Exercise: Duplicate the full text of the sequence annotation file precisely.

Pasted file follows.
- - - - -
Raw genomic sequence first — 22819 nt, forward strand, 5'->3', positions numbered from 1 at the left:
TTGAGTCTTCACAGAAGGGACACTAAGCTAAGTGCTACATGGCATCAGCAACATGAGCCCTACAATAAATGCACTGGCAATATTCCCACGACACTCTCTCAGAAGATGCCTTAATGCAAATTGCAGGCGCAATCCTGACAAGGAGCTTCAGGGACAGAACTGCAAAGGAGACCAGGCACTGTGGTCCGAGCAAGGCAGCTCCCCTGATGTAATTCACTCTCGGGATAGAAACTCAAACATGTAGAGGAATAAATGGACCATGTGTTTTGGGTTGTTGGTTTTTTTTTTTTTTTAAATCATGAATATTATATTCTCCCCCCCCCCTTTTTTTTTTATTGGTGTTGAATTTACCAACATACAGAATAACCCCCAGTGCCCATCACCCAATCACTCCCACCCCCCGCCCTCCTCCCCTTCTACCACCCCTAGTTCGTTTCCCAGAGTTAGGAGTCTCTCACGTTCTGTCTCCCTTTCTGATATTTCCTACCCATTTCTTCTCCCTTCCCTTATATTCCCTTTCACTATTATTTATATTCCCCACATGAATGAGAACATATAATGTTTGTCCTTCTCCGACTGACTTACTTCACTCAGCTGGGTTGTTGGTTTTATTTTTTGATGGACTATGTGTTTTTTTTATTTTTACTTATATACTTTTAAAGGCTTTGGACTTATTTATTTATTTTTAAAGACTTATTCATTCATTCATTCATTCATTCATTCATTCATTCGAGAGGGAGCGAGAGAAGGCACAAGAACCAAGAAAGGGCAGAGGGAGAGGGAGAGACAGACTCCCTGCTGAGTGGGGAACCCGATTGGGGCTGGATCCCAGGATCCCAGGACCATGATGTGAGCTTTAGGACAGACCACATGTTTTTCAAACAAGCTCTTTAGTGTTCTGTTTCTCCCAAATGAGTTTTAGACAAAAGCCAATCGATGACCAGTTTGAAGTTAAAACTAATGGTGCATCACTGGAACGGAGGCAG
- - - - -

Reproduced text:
Raw genomic sequence first — 22819 nt, forward strand, 5'->3', positions numbered from 1 at the left:
TTGAGTCTTCACAGAAGGGACACTAAGCTAAGTGCTACATGGCATCAGCAACATGAGCCCTACAATAAATGCACTGGCAATATTCCCACGACACTCTCTCAGAAGATGCCTTAATGCAAATTGCAGGCGCAATCCTGACAAGGAGCTTCAGGGACAGAACTGCAAAGGAGACCAGGCACTGTGGTCCGAGCAAGGCAGCTCCCCTGATGTAATTCACTCTCGGGATAGAAACTCAAACATGTAGAGGAATAAATGGACCATGTGTTTTGGGTTGTTGGTTTTTTTTTTTTTTTAAATCATGAATATTATATTCTCCCCCCCCCCTTTTTTTTTTATTGGTGTTGAATTTACCAACATACAGAATAACCCCCAGTGCCCATCACCCAATCACTCCCACCCCCCGCCCTCCTCCCCTTCTACCACCCCTAGTTCGTTTCCCAGAGTTAGGAGTCTCTCACGTTCTGTCTCCCTTTCTGATATTTCCTACCCATTTCTTCTCCCTTCCCTTATATTCCCTTTCACTATTATTTATATTCCCCACATGAATGAGAACATATAATGTTTGTCCTTCTCCGACTGACTTACTTCACTCAGCTGGGTTGTTGGTTTTATTTTTTGATGGACTATGTGTTTTTTTTATTTTTACTTATATACTTTTAAAGGCTTTGGACTTATTTATTTATTTTTAAAGACTTATTCATTCATTCATTCATTCATTCATTCATTCATTCGAGAGGGAGCGAGAGAAGGCACAAGAACCAAGAAAGGGCAGAGGGAGAGGGAGAGACAGACTCCCTGCTGAGTGGGGAACCCGATTGGGGCTGGATCCCAGGATCCCAGGACCATGATGTGAGCTTTAGGACAGACCACATGTTTTTCAAACAAGCTCTTTAGTGTTCTGTTTCTCCCAAATGAGTTTTAGACAAAAGCCAATCGATGACCAGTTTGAAGTTAAAACTAATGGTGCATCACTGGAACGGAGGCAG